Four women stand on the raised stage at Tricklock Company, blindfolded, in white jumpsuits, in near darkness amid attentive silence. With a gasp, one of the actresses lurches forward, reaching for another who narrowly evades her grasp. The game continues like this as the hunter and the hunted move blindly, attuned to sound and vibration over sight. The game is called “vampire” and provides a eerie preface to the content of Her Murder Ballad, an ambitious play from the ever-experimental Tricklock troupe that confronts the viewer with a collage of disjointed narratives that offer no easy morals or meanings.
“We want people to have their guts wake up and react to what they're seeing on the stage,” said Elsa Menéndez, who directed the play along with Alex Knight, “and for that reaction to create an opportunity for reflection and thought.” The experience created in the show is one that asks the audience to dismiss the habit of following a linear story and submit to a more visceral, fragmented collection of scenes that incorporate dance, song, dialogue and movement. “We want emotions first,” said Knight, “feel it, then figure it out later.”
Her Murder Ballad explores the tradition of the murder ballad in folk and country music and the corridos of Latin America. These tales typically examine the details of a murder in song, the grim subject matter accompanied with lighthearted, listenable melodies. On the whole, these songs are about women killed by their lovers for trespasses outside of what is acceptable to society at large. More often than not in these songs women occupy a restricted or even silent role and their sexuality is punished. Take for example, the Appalachian tune “Tom Dooley” which is featured in Her Murder Ballad. In this song, a complicated love triangle turns bitter when one of the women, who is very possibly pregnant, is stabbed to death on a mountaintop. Her true killer is never known for certain. Songs like this one indicate a strong adherence to traditional notions of morality in murder ballads.
“These songs are artifacts of our collective attitudes around women,” said playwright Idris Goodwin, who co-wrote the play with the core members of Tricklock, “I think this piece is interested in what remains. What of these songs still lingers today.” In Her Murder Ballad, the traditional narrative of women falling victim to violence at the hand of their lover is subverted, and instead we are largely presented with the tales of women who commit violent acts. “We're looking at the whole conversation around how women are glamorized as victims of violence and also as the perpetrators of violence,” Menéndez said, “in the show itself we're pushing at the limits of what people expect.”
Even the structure challenges the viewer. The directors describe the performance as a “collage” with some stories having clear threads followed through to a conclusion, and others left unresolved. “We're presenting hard questions in an interesting way,” said Knight. The incorporation of movement, song, drawn images and chorus helps viewers find an element that resonates with them, facilitating the discovery of a common vocabulary to talk about issues that are sometimes uncomfortable. We're not presented with a clear script for our confusion, instead we're asked to understand the stories in a more visceral way. “What we're talking about is a complicated and layered experience, that's reflected in the structure of the play,” as Menéndez puts it.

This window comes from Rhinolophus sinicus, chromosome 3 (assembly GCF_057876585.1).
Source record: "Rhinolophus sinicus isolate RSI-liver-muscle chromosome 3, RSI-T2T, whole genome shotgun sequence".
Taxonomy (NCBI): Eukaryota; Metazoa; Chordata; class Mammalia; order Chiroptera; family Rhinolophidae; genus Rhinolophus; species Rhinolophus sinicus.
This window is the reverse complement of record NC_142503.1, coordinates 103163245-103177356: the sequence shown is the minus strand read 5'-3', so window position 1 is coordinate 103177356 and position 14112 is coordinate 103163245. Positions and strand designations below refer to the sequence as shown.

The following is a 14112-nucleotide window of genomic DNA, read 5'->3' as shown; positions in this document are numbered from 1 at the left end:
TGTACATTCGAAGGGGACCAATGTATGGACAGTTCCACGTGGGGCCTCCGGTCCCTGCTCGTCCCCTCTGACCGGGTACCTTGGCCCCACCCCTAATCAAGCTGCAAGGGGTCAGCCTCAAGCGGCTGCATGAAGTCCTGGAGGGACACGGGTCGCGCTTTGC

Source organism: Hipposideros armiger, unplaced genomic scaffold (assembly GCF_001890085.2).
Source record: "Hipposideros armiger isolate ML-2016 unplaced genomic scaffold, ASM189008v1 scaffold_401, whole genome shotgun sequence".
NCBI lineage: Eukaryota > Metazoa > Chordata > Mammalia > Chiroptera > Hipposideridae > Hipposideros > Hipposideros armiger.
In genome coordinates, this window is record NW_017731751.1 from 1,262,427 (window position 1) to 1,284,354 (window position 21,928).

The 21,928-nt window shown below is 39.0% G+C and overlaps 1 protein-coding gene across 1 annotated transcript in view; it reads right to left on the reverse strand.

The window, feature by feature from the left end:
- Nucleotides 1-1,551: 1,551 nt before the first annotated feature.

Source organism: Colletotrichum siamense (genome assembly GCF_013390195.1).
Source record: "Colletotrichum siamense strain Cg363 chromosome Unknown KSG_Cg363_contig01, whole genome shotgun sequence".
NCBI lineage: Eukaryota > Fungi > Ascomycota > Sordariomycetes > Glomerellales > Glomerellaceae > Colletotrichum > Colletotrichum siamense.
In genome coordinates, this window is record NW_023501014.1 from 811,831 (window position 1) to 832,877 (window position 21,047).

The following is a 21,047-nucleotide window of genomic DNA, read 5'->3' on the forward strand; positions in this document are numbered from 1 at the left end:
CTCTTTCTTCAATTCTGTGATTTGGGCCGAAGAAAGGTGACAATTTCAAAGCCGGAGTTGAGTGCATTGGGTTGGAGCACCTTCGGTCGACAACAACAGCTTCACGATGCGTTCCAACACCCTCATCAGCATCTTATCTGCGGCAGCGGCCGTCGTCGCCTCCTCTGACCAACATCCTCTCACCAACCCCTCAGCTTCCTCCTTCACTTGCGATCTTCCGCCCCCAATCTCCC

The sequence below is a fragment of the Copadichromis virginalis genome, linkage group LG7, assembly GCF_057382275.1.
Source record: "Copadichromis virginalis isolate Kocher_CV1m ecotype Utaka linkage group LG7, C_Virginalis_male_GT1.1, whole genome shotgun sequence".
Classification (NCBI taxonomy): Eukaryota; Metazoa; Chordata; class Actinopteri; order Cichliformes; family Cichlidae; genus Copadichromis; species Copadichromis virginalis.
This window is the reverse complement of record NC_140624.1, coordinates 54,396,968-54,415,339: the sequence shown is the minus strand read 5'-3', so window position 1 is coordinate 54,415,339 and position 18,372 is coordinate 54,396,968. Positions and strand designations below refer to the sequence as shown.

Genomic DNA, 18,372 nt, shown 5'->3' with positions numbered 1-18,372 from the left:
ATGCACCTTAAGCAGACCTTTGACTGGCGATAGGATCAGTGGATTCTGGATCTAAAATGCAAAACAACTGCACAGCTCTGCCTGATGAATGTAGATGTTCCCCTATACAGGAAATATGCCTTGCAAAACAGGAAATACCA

The movement of bodies on stage reads like poetry in Her Murder Ballad. The actresses use staccato movements to elevate tension at key moments, or at other times move with immense fluidity, mimicking the water in which a victim has drowned. “There's nothing like being in a room with bodies moving intently as you sit still,” said Menéndez, “bringing our stories into our bodies reawakens other parts of our intelligence.” Bodies are elemental to the play, not just because movement creates tension here, but because bodies—female bodies specifically—are the jumping off point to explore the questions raised when we re-imagine and retell versions of the murder ballad.
“How does sensuality turn violent, how does violence turn sensual?” asked Menéndez before pausing and adding, “that's really hard to explore.” “It's about violence and passion and the extreme versions of those things we always feel,” Knight expounded. And perhaps the play suggests that some seemingly opposite emotions lie closer to one another on that spectrum than we usually suspect—that the passion that allows us to love is the same passion that allows us to kill. The play also raises questions about the perception of women in society, specifically regarding violence against women and violence committed by women and how our culture consumes those narratives. “Explorations into violence against females and the internalized oppression of women are necessary—the struggle for equality continues and part of how we get there is understanding. Theater helps us do that,” said Goodwin.
Lose some sleep, start a dialogue and ask some tough questions of your own by catching Her Murder Ballad before it closes this weekend at Tricklock Company, because as Knight said, “it's often the hard stuff that ends up being good for you.”